Digital Dimdima
-By Meera Nair
In The Emerald Isles
To The Sunderbans And Beyond
O, Kolkata!
The Land Of Sages and Poets
From Puri to Chandipur
Along The Orissa Coast
Vizag to Gopalpur-on-Sea
Along The Andhra Coast
Further Up The Coromandel Coast
In Chennai
To The Gateway Of The South
Along The Coromandel Coast
The Gulf of Mannar and Beyond
Back to the Mainland
India's Coral Paradise
Towards Thiruvananthapuram
Along the Malabar Coast
In the land of the Keras
South to Karnataka - 2
South to Karnataka- 1
Janjira to Goa
Mumbai and Beyond
Around Mumbai
Onward to Mumbai
Gulf of Khambat
Kutch & Saurashtra


South to Karnataka - 2

At the mouth of the Malpe or Udyavara river, on the palmfringed Dakshina Kannada coast, lies the port of Malpe. It is the largest fish-curing port in the country.

Malpe has a picturesque beach and three rocky islands to its west. One of them, called the Coconut Island, has the Columnar Lava,which is a national geological monument. The rocks which make up these columns were formed as a result of volcanic activity some 60 million years ago.
Four kilometres to the south of Malpe is Udipi, the old Rajatapithapura. It is a famous centre of pilgrimage. Madhwacharya, the great Dwaita philosopher and saint, established eight mutts(monasteries) here some 700 years back. There is a temple here with an idol of Krishna which is said to have turned around to give 'darshana' to a low-caste devotee named Kanakadasa.

Kanakadasa was a Vaishnava saint and a poet, who was born around 1550 AD. He was a great devotee of Lord Krishna, but as he belonged to the lowly Kuruba caste, he was not only barred from entering the temple but also wasn't allowed to stand outside the temple's main entrance. He cried out in anguish to the Lord, who is said to have turned his head so that his devotee could see him through a little window at the back. The window has been called , Kanakana Kindi, Kanaka's window, ever since.
Lakhs of devotees visit this temple, especially during the 'Paryayotsava', a colourful festival held once in two years.
Udipi is also an important educational and banking centre.

Udyavara, four kilometres south-west of Udipi, is the birthplace of Madhwacharya. A statue of the saint stands at the spot where he was born.
South of Udipi lie two strongholds of Jainism - Karkala and Mudbidri. Karkala is famous for its 12.8 - metre - high Gomata statue, installed in 1432 A.D. It is also the hometown of Kamataka's famous sculptor, the late Renjal Gopal Shenoy, the creator of gigantic idols which have been installed, not only in Karnataka and other parts of the country, but also in Japan.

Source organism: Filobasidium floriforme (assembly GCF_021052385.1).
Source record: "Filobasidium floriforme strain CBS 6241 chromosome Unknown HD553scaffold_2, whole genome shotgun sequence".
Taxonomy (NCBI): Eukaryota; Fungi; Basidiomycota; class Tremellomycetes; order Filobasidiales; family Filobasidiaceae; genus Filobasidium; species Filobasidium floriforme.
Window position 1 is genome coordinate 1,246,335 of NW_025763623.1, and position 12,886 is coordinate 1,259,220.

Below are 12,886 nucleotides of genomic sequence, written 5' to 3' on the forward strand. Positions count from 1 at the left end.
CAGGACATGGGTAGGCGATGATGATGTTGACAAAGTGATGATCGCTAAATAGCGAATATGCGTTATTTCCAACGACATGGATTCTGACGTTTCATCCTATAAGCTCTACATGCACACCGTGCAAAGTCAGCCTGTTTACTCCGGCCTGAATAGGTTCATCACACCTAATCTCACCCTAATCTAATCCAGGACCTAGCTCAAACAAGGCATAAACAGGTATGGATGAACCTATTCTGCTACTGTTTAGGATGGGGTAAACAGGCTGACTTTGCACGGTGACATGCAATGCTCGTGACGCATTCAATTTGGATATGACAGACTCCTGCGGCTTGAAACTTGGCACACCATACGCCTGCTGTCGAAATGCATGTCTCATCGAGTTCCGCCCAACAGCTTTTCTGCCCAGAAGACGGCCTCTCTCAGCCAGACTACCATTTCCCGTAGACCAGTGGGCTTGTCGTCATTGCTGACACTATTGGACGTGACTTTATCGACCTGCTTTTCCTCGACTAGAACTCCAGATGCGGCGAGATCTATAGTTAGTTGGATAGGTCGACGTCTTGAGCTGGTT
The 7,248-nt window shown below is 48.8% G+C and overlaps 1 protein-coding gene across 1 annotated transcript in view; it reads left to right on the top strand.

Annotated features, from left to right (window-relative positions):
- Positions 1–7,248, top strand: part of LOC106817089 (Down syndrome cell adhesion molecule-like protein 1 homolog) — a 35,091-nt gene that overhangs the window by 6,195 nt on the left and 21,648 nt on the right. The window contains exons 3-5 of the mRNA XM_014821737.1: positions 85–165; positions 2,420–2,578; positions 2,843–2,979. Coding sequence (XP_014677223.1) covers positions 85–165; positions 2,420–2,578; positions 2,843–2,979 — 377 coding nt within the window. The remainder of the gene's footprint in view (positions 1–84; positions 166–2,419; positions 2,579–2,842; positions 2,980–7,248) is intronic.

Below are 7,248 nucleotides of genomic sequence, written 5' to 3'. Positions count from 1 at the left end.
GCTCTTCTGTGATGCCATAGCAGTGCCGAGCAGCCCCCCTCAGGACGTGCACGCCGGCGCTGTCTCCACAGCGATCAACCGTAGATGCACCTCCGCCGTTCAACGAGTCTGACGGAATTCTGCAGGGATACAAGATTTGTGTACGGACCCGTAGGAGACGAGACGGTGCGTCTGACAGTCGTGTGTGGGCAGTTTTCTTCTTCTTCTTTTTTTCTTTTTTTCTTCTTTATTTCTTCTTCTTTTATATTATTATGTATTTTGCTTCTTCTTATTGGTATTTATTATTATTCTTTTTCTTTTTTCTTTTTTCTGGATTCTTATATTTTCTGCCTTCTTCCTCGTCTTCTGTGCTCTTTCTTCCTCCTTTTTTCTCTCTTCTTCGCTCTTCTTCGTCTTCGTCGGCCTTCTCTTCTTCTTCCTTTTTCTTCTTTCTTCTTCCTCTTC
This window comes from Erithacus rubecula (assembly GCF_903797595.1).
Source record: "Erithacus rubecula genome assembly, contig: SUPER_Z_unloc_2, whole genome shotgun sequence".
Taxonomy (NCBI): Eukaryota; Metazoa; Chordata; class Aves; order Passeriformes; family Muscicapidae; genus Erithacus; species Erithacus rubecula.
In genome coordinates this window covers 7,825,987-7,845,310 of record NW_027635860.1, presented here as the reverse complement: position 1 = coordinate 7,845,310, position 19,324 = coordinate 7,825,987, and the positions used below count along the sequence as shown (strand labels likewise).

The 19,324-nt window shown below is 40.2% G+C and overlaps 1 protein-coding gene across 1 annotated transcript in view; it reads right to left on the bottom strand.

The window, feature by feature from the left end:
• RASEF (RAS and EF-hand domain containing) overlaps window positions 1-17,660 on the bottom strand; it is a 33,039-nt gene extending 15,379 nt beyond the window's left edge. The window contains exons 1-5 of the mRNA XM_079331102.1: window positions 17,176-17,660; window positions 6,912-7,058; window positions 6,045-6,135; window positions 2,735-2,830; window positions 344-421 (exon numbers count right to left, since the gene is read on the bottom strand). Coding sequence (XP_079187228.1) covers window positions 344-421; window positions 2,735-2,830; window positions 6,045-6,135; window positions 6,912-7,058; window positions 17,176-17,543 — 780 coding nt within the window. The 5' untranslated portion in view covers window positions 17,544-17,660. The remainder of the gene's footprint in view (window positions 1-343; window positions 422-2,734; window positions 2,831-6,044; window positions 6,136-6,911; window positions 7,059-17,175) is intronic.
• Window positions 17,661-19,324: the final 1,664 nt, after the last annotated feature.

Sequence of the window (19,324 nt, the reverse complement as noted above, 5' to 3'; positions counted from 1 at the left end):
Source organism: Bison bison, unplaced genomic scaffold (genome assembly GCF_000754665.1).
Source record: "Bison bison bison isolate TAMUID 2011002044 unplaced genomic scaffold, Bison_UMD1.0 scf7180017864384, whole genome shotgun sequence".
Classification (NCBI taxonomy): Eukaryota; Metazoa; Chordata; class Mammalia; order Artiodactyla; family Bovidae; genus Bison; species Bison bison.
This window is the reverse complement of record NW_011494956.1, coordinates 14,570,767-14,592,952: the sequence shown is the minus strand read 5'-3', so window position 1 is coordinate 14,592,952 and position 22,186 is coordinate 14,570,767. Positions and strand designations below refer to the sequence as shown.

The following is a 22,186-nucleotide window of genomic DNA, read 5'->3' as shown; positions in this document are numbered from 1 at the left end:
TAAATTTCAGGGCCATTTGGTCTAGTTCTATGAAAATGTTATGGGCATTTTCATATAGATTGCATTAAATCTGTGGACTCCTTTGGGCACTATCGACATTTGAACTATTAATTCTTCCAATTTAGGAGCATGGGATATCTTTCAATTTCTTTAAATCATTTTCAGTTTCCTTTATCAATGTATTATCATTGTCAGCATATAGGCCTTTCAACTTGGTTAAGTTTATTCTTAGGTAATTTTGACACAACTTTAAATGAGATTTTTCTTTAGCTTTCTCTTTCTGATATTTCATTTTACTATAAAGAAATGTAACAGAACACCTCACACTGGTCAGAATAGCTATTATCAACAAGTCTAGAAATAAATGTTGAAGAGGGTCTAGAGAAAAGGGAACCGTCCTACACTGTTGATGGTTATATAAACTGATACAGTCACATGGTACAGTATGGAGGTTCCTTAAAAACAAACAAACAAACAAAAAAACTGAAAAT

Mudbidri is described as the 'Jaina Kashi'. It has 18 basadis or temples, the biggest of them being the Tribhuvana Tilaka Chudamani basadi, also known as the 'Basadi of a Thousand Pillars'. It has monolithic columns and a priceless collection of metal images of Jaina Tirthankaras, studded with jewels.
The 16th century Kannada poet, Ratnakaravami, is said to have composed his masterpiece, 'Bharatesha Vaibhava' at Mudbidri.
Mangalore, named after the 10th century queen Mangaladevi, lies to the' south of Mudbidri. It was a flourishing port as far back as the 2nd century A.D.
Sericulture, introduced by Tipu Sultan, made Mangalore a leading silk producer in India.

Mangalore is a major centre of higher education in Karnataka. Besides being a commercial and industrial centre, Mangalore is the only major port of Karnataka.
The 760-km-long Konkan Railway, a coastal line now under construction, will join Mangalore with Mumbai. The 41- hour journey from Mangalore to Mumbai will be reduced to 18 hours once this project is completed.
At the southernmost end of the Dakshina Kannada coast, just 8 kilometres south of Mangalore, lies Ullal, famous for its silvery beaches. In the latter half of the 17th century, Ullal was ruled by the fiery queen, Abbakkadevi. When Abbakka became queen, she stopped paying the annual tax to the Portuguese, who were a major power in the region at that time.
Then, defying a ban on trading with other countries, she sent a fleet of ships to trade with the Arab countries. The Portuguese mounted an attack on Ullal, but urged on by their queen, the soldiers of Ullal fought fiercely and drove the Europeans away.

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